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Apart from the iCloud, Apple also unveils its cloud-based music service called “iTunes in the Cloud.” Although it may not stream music, this free service would allow users to download any music they have purchased to all of your devices. Note that users would still have to buy their tunes from iTunes, which would now be automatically downloaded and pushed to up to 10 different devices. It is pretty much like how the iCloud works, only using iTunes.

Apple has also announced the iTunes Match, which lets users put up to 25,000 music tracks ripped from CDs into the cloud. This is achieved by scanning the music library and matching songs to the versions Apple already has, then providing a DRM-free 256kbps AAC file of the ripped CD track. This enables users to save time in uploading songs to the cloud. In case the ripped song does not have an iTunes version, it will uploaded. Unlike the iTunes in the Cloud, however, iTunes Match would cost $24.99 annually.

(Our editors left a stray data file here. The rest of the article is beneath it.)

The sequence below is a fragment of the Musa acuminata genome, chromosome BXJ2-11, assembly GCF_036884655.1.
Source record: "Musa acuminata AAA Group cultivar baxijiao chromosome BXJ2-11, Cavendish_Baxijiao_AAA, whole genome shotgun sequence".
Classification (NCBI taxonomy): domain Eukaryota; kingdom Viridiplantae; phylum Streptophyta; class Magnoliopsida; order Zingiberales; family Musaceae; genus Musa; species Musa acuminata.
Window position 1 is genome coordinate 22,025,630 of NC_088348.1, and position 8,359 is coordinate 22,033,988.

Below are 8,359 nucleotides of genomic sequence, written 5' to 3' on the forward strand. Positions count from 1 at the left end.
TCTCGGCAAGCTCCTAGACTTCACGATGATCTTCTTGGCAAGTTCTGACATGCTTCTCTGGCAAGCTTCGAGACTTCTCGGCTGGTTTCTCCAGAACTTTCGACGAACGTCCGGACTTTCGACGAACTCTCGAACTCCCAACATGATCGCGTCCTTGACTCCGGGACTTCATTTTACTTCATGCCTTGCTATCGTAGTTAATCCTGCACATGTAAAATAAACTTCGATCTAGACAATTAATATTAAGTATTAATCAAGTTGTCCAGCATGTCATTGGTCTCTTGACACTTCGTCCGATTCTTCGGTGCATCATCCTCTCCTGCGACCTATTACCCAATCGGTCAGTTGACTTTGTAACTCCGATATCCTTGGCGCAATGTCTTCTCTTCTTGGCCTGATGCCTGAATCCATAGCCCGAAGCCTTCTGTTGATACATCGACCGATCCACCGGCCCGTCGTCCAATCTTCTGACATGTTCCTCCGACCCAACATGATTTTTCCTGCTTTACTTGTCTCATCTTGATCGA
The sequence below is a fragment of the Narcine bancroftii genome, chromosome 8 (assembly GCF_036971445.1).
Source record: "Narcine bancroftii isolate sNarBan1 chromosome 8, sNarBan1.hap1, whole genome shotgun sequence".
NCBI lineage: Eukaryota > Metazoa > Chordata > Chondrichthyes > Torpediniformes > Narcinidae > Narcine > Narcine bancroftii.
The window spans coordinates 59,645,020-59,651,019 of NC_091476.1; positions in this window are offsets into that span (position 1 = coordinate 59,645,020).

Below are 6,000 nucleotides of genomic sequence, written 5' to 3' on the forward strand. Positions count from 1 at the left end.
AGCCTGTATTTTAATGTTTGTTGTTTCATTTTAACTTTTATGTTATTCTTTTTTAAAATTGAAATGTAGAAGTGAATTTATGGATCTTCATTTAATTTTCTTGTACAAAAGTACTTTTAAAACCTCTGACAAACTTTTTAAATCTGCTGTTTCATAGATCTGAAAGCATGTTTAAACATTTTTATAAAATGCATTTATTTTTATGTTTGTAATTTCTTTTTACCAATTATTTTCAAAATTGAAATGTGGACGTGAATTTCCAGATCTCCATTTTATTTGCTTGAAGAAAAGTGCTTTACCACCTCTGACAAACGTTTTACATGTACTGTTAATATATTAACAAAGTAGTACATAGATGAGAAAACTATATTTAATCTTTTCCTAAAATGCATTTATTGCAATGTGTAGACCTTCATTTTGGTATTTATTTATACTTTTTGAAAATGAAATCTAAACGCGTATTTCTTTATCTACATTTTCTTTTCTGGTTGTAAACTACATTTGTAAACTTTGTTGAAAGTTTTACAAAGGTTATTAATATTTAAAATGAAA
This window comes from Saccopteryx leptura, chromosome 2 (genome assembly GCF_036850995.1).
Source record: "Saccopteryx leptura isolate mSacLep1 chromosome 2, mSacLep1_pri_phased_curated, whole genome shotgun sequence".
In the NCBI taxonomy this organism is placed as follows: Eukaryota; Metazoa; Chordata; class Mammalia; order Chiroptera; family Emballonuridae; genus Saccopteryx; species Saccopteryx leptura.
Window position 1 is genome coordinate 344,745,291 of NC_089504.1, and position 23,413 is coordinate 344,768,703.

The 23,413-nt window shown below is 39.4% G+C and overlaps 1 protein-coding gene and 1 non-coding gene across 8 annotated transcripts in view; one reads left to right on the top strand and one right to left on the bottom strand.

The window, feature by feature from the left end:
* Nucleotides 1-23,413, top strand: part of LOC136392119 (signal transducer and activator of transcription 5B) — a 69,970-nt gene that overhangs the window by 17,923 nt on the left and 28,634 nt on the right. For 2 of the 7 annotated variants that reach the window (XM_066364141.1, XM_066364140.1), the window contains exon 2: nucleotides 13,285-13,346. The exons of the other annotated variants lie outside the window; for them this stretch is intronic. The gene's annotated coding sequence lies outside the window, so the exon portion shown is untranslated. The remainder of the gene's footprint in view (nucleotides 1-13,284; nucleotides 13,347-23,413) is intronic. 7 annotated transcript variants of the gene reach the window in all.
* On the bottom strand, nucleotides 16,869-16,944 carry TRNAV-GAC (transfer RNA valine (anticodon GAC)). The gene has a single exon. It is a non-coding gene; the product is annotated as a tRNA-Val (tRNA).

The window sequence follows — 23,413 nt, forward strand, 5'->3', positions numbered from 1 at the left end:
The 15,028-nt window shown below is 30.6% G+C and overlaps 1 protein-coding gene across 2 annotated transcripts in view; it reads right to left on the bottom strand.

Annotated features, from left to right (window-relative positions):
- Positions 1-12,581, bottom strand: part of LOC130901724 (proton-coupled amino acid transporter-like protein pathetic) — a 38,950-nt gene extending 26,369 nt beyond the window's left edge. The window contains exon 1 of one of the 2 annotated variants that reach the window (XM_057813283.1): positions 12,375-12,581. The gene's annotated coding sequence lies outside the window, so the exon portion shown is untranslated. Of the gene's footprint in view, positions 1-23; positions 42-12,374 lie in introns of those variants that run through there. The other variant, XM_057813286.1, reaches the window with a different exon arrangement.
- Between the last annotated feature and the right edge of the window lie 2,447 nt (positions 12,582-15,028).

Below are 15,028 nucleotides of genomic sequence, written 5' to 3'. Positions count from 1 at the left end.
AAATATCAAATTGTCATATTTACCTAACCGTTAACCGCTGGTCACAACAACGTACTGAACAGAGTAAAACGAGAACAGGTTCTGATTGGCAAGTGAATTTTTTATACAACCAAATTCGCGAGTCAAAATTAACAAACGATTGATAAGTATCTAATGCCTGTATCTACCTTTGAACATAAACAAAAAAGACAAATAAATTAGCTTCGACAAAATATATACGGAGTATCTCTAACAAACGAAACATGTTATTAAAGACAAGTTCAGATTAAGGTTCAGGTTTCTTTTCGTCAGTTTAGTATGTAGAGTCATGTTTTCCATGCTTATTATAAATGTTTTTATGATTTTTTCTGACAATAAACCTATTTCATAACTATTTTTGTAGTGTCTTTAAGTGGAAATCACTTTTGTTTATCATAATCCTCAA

A beta version of iTunes in the Cloud is available today, but only in the United States, while iTunes Match will be launched sometime this fall.

Source: Apple, via Engadget

 
 

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